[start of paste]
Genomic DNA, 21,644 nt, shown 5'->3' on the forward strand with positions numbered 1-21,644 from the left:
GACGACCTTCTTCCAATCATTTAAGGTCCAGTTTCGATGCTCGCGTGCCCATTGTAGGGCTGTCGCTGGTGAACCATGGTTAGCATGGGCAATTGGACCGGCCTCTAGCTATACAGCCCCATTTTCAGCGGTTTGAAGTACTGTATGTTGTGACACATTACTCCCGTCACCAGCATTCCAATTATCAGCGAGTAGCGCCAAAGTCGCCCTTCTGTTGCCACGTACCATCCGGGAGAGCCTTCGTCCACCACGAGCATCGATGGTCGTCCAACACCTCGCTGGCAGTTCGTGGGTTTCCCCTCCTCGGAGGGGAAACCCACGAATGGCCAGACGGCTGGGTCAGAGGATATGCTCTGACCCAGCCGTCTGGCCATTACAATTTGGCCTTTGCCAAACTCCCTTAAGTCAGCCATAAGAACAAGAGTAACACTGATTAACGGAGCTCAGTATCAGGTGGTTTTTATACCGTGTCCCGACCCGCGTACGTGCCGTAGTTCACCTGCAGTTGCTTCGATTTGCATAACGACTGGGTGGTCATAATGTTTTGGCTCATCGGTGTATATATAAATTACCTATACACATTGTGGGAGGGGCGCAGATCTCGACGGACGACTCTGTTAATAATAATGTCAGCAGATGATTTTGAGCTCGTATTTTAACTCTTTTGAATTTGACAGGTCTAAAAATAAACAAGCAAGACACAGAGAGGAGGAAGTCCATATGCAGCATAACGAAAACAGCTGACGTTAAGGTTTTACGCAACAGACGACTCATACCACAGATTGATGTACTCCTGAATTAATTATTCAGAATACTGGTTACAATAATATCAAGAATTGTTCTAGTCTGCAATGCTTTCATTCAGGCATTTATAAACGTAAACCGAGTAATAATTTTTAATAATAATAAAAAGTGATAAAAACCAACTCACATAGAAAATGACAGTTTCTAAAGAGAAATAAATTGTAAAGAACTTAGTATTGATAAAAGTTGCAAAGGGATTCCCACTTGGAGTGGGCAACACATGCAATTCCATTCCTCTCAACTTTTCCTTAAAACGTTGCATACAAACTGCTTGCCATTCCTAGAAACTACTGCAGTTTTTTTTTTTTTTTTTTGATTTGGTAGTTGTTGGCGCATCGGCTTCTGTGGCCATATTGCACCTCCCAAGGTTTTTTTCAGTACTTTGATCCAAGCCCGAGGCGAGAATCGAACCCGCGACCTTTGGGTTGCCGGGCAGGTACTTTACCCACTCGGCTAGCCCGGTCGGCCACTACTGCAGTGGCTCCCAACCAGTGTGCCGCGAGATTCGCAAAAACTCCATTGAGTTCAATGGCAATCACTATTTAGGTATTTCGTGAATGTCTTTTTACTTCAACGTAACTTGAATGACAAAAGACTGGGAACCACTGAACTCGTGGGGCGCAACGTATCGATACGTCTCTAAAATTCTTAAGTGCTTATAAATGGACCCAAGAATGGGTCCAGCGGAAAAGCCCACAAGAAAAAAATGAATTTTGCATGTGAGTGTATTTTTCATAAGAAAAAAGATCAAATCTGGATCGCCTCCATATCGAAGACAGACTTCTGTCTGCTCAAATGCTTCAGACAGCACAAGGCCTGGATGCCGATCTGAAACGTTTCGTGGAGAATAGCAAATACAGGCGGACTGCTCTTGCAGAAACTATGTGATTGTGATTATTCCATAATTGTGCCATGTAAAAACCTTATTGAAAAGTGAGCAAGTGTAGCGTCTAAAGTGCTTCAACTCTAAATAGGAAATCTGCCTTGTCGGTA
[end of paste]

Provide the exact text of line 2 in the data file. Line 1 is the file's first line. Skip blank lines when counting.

GACGACCTTCTTCCAATCATTTAAGGTCCAGTTTCGATGCTCGCGTGCCCATTGTAGGGCTGTCGCTGGTGAACCATGGTTAGCATGGGCAATTGGACCGGCCTCTAGCTATACAGCCCCATTTTCAGCGGTTTGAAGTACTGTATGTTGTGACACATTACTCCCGTCACCAGCATTCCAATTATCAGCGAGTAGCGCCAAAGTCGCCCTTCTGTTGCCACGTACCATCCGGGAGAGCCTTCGTCCACCACGAGCATCGATGGTCGTCCAACACCTCGCTGGCAGTTCGTGGGTTTCCCCTCCTCGGAGGGGAAACCCACGAATGGCCAGACGGCTGGGTCAGAGGATATGCTCTGACCCAGCCGTCTGGCCATTACAATTTGGCCTTTGCCAAACTCCCTTAAGTCAGCCATAAGAACAAGAGTAACACTGATTAACGGAGCTCAGTATCAGGTGGTTTTTATACCGTGTCCCGACCCGCGTACGTGCCGTAGTTCACCTGCAGTTGCTTCGATTTGCATAACGACTGGGTGGTCATAATGTTTTGGCTCATCGGTGTATATATAAATTACCTATACACATTGTGGGAGGGGCGCAGATCTCGACGGACGACTCTGTTAATAATAATGTCAGCAGATGATTTTGAGCTCGTATTTTAACTCTTTTGAATTTGACAGGTCTAAAAATAAACAAGCAAGACACAGAGAGGAGGAAGTCCATATGCAGCATAACGAAAACAGCTGACGTTAAGGTTTTACGCAACAGACGACTCATACCACAGATTGATGTACTCCTGAATTAATTATTCAGAATACTGGTTACAATAATATCAAGAATTGTTCTAGTCTGCAATGCTTTCATTCAGGCATTTATAAACGTAAACCGAGTAATAATTTTTAATAATAATAAAAAGTGATAAAAACCAACTCACATAGAAAATGACAGTTTCTAAAGAGAAATAAATTGTAAAGAACTTAGTATTGATAAAAGTTGCAAAGGGATTCCCACTTGGAGTGGGCAACACATGCAATTCCATTCCTCTCAACTTTTCCTTAAAACGTTGCATACAAACTGCTTGCCATTCCTAGAAACTACTGCAGTTTTTTTTTTTTTTTTTTGATTTGGTAGTTGTTGGCGCATCGGCTTCTGTGGCCATATTGCACCTCCCAAGGTTTTTTTCAGTACTTTGATCCAAGCCCGAGGCGAGAATCGAACCCGCGACCTTTGGGTTGCCGGGCAGGTACTTTACCCACTCGGCTAGCCCGGTCGGCCACTACTGCAGTGGCTCCCAACCAGTGTGCCGCGAGATTCGCAAAAACTCCATTGAGTTCAATGGCAATCACTATTTAGGTATTTCGTGAATGTCTTTTTACTTCAACGTAACTTGAATGACAAAAGACTGGGAACCACTGAACTCGTGGGGCGCAACGTATCGATACGTCTCTAAAATTCTTAAGTGCTTATAAATGGACCCAAGAATGGGTCCAGCGGAAAAGCCCACAAGAAAAAAATGAATTTTGCATGTGAGTGTATTTTTCATAAGAAAAAAGATCAAATCTGGATCGCCTCCATATCGAAGACAGACTTCTGTCTGCTCAAATGCTTCAGACAGCACAAGGCCTGGATGCCGATCTGAAACGTTTCGTGGAGAATAGCAAATACAGGCGGACTGCTCTTGCAGAAACTATGTGATTGTGATTATTCCATAATTGTGCCATGTAAAAACCTTATTGAAAAGTGAGCAAGTGTAGCGTCTAAAGTGCTTCAACTCTAAATAGGAAATCTGCCTTGTCGGTA